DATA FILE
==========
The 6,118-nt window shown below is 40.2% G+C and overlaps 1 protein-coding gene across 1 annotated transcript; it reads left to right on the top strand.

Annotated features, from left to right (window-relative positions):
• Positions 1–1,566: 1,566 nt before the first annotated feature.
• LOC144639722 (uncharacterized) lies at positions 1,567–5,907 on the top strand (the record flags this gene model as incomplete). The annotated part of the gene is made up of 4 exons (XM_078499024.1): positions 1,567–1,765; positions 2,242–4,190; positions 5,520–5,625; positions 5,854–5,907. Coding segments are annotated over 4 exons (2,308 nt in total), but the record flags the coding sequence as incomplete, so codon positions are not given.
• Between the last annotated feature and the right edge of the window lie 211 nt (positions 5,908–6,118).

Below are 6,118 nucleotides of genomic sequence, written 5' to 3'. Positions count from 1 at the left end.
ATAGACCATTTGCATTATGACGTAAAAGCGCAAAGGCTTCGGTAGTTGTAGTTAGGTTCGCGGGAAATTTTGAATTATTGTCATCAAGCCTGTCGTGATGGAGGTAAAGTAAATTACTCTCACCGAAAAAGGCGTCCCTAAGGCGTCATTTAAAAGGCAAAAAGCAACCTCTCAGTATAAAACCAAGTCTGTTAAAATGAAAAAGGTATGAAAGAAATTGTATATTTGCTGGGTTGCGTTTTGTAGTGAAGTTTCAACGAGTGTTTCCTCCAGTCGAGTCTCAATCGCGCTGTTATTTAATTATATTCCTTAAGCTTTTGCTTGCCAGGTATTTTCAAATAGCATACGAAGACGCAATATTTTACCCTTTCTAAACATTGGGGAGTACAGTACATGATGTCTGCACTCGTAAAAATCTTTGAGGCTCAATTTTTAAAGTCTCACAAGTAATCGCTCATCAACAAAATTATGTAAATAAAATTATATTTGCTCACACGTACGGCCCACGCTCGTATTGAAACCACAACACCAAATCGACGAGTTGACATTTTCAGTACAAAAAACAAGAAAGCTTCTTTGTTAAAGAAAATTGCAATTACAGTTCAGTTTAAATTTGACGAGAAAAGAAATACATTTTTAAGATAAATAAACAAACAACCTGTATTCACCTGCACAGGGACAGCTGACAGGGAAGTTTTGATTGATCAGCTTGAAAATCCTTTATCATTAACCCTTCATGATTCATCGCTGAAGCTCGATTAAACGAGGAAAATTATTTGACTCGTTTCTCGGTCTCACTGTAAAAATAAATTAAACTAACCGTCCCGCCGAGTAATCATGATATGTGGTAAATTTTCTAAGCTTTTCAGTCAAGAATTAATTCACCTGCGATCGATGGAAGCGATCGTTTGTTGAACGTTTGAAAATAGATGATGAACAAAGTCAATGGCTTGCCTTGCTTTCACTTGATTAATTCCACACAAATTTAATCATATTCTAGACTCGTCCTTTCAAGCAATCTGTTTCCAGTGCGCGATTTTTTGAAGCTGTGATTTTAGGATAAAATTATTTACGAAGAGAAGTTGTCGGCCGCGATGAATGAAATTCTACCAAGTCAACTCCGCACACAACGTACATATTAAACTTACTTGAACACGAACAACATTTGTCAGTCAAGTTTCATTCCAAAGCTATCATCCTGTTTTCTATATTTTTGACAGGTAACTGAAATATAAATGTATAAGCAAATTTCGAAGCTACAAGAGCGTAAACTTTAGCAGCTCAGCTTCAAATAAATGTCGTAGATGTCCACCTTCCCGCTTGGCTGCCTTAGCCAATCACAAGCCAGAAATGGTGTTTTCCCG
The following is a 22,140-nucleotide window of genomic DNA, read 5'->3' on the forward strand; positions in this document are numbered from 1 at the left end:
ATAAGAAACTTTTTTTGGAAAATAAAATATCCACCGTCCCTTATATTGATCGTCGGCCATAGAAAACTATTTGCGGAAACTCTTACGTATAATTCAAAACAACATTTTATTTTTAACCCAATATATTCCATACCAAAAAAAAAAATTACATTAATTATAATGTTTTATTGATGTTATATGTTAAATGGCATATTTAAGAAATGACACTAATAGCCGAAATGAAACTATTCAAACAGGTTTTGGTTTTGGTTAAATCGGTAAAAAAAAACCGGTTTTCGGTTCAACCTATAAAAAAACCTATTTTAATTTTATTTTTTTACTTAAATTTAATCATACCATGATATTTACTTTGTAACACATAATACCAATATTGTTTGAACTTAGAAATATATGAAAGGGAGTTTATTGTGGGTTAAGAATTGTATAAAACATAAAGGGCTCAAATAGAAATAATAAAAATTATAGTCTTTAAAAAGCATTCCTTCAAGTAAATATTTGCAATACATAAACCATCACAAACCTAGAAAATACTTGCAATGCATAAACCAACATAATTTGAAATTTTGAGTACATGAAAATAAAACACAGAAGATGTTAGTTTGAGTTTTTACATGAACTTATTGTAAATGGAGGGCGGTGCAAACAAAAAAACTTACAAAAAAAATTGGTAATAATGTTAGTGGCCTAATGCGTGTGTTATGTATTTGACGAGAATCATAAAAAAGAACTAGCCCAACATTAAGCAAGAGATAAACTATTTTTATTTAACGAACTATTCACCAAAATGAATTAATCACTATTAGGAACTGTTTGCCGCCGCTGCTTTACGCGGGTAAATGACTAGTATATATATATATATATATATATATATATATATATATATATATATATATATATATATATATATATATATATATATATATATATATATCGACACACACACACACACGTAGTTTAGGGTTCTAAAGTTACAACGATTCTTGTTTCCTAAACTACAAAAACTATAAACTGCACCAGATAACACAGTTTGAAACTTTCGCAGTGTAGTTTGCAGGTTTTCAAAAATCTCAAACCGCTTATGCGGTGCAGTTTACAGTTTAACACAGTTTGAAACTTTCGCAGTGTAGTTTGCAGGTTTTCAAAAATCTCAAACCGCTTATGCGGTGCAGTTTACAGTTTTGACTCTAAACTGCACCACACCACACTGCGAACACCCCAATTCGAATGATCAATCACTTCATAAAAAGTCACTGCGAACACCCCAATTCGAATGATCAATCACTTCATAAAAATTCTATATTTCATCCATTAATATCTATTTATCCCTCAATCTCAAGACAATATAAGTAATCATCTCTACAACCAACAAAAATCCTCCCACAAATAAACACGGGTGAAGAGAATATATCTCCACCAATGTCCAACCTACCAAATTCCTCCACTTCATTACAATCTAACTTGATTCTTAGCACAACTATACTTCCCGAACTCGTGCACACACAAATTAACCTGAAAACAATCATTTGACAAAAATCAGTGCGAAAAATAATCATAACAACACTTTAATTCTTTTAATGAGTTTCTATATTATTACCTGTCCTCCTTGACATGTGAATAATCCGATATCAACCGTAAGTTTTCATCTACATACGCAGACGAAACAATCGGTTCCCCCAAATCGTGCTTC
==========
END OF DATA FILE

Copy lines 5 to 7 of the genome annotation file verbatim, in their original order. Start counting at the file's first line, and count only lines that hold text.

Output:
• Between the last annotated feature and the right edge of the window lie 211 nt (positions 5,908–6,118).

Below are 6,118 nucleotides of genomic sequence, written 5' to 3'. Positions count from 1 at the left end.
ATAGACCATTTGCATTATGACGTAAAAGCGCAAAGGCTTCGGTAGTTGTAGTTAGGTTCGCGGGAAATTTTGAATTATTGTCATCAAGCCTGTCGTGATGGAGGTAAAGTAAATTACTCTCACCGAAAAAGGCGTCCCTAAGGCGTCATTTAAAAGGCAAAAAGCAACCTCTCAGTATAAAACCAAGTCTGTTAAAATGAAAAAGGTATGAAAGAAATTGTATATTTGCTGGGTTGCGTTTTGTAGTGAAGTTTCAACGAGTGTTTCCTCCAGTCGAGTCTCAATCGCGCTGTTATTTAATTATATTCCTTAAGCTTTTGCTTGCCAGGTATTTTCAAATAGCATACGAAGACGCAATATTTTACCCTTTCTAAACATTGGGGAGTACAGTACATGATGTCTGCACTCGTAAAAATCTTTGAGGCTCAATTTTTAAAGTCTCACAAGTAATCGCTCATCAACAAAATTATGTAAATAAAATTATATTTGCTCACACGTACGGCCCACGCTCGTATTGAAACCACAACACCAAATCGACGAGTTGACATTTTCAGTACAAAAAACAAGAAAGCTTCTTTGTTAAAGAAAATTGCAATTACAGTTCAGTTTAAATTTGACGAGAAAAGAAATACATTTTTAAGATAAATAAACAAACAACCTGTATTCACCTGCACAGGGACAGCTGACAGGGAAGTTTTGATTGATCAGCTTGAAAATCCTTTATCATTAACCCTTCATGATTCATCGCTGAAGCTCGATTAAACGAGGAAAATTATTTGACTCGTTTCTCGGTCTCACTGTAAAAATAAATTAAACTAACCGTCCCGCCGAGTAATCATGATATGTGGTAAATTTTCTAAGCTTTTCAGTCAAGAATTAATTCACCTGCGATCGATGGAAGCGATCGTTTGTTGAACGTTTGAAAATAGATGATGAACAAAGTCAATGGCTTGCCTTGCTTTCACTTGATTAATTCCACACAAATTTAATCATATTCTAGACTCGTCCTTTCAAGCAATCTGTTTCCAGTGCGCGATTTTTTGAAGCTGTGATTTTAGGATAAAATTATTTACGAAGAGAAGTTGTCGGCCGCGATGAATGAAATTCTACCAAGTCAACTCCGCACACAACGTACATATTAAACTTACTTGAACACGAACAACATTTGTCAGTCAAGTTTCATTCCAAAGCTATCATCCTGTTTTCTATATTTTTGACAGGTAACTGAAATATAAATGTATAAGCAAATTTCGAAGCTACAAGAGCGTAAACTTTAGCAGCTCAGCTTCAAATAAATGTCGTAGATGTCCACCTTCCCGCTTGGCTGCCTTAGCCAATCACAAGCCAGAAATGGTGTTTTCCCG